MW: Can you talk about your relationship to language? How does language inform your creative work?
AL: Yeah, I would say it’s probably one of my main preoccupations. I was listening to a Victoria Chang interview on my way here.
MW: Oh, I’m interviewing her today, too.
AL: Oh, she’s here? Yeah, amazing. She’s incredible. I love her work. I’ve never met her. I hope I find her at some point, just to say, “Thank you, thank you.” Maybe you could even tell her that. That would be amazing. Tell her Anni Liu says, “Thank you, and hello.”
MW: Yeah, I definitely will.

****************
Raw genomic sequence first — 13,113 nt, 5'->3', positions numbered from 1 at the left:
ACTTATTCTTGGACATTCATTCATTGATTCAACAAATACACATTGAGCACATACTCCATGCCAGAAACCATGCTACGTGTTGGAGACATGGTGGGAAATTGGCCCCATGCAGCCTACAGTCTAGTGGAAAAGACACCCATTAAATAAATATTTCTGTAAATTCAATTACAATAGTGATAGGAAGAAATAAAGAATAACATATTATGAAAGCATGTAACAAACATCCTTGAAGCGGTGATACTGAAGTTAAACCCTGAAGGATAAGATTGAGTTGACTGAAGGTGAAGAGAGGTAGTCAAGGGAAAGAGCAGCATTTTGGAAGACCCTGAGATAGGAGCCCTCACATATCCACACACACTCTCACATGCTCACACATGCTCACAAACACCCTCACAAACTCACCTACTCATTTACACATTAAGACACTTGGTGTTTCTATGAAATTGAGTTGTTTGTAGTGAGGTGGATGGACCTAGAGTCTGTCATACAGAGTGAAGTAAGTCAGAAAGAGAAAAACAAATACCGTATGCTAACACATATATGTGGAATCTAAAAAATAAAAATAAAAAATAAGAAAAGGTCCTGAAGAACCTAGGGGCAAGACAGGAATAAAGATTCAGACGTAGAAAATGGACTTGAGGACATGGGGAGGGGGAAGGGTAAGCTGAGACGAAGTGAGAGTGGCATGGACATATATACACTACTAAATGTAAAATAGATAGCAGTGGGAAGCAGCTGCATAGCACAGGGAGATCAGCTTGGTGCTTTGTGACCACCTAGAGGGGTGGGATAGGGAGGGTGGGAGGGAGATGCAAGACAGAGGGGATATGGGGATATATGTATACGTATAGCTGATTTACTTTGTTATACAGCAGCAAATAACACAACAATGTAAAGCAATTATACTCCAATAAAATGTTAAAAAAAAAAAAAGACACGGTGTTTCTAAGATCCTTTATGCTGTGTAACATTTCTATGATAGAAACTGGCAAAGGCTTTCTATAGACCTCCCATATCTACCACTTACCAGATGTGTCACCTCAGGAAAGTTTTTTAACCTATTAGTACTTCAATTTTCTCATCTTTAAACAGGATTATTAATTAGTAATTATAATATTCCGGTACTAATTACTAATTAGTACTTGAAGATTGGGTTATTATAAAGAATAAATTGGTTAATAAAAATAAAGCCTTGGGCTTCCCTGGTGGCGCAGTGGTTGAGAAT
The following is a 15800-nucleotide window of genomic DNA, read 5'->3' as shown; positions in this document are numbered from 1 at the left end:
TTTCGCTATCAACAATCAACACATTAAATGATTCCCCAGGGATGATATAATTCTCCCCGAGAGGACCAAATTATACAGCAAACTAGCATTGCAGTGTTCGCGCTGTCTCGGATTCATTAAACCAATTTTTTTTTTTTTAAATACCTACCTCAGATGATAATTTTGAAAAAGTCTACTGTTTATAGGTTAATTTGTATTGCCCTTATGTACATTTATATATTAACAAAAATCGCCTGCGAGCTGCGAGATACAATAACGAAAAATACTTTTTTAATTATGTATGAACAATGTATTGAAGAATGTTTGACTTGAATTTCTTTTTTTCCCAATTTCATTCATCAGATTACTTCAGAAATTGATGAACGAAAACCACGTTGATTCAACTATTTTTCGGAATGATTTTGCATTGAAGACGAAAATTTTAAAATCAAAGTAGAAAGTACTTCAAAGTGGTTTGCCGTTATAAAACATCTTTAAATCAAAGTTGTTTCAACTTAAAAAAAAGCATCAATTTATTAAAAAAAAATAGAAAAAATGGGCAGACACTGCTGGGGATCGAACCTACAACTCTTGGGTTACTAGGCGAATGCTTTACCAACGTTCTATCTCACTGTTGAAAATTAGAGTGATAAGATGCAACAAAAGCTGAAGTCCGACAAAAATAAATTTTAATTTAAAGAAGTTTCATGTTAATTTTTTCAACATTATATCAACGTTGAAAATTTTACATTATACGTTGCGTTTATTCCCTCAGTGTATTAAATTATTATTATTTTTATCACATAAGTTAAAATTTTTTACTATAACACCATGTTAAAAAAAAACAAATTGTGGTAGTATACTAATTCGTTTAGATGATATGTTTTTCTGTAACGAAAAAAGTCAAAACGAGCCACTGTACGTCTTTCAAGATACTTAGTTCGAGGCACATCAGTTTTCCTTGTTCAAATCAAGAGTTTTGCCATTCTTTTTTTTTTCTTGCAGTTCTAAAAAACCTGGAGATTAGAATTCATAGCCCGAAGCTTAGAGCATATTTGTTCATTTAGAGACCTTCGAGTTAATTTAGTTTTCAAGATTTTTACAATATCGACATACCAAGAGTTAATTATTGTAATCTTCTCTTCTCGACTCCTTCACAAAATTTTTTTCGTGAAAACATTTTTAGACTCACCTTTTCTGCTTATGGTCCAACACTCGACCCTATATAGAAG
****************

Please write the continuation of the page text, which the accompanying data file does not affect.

AL: But anyway, she was talking about how for, like, the child of an immigrant like herself, language is theater. And I think that’s very true for me too. I learned English when I was a kid, and so I became aware of the limitations, I guess, of the language or about sort of what self I could be in it. There’s a sort of almost quality of ventriloquism in that, where you realize I’m able to talk about, let’s say, my grandparents because I’ve learned particular vocabulary words that now I can use. I can say my grandmother has gray hair because I learned the word “gray.” And so, there’s an awareness of everything that we name and how much language is a thing of itself, and that is something we borrow, and we use. When it comes to poetry, I think that is relevant in a couple of senses, one being that you’re always in conversation with the poet who came before you. You’re also in conversation with the ways the language is being used in a day-to-day context. And then there’s also for me, as someone who had a different first language and who’s now working in an acquired language, a sense of being in conversation with kind of the communal, cultural, and global sense of what positions our languages and cultures, sort of, have in the world, right? The power of English to reach so many readers. The power of English over me, at a certain point in the past. So yeah, it’s definitely something I think about a lot.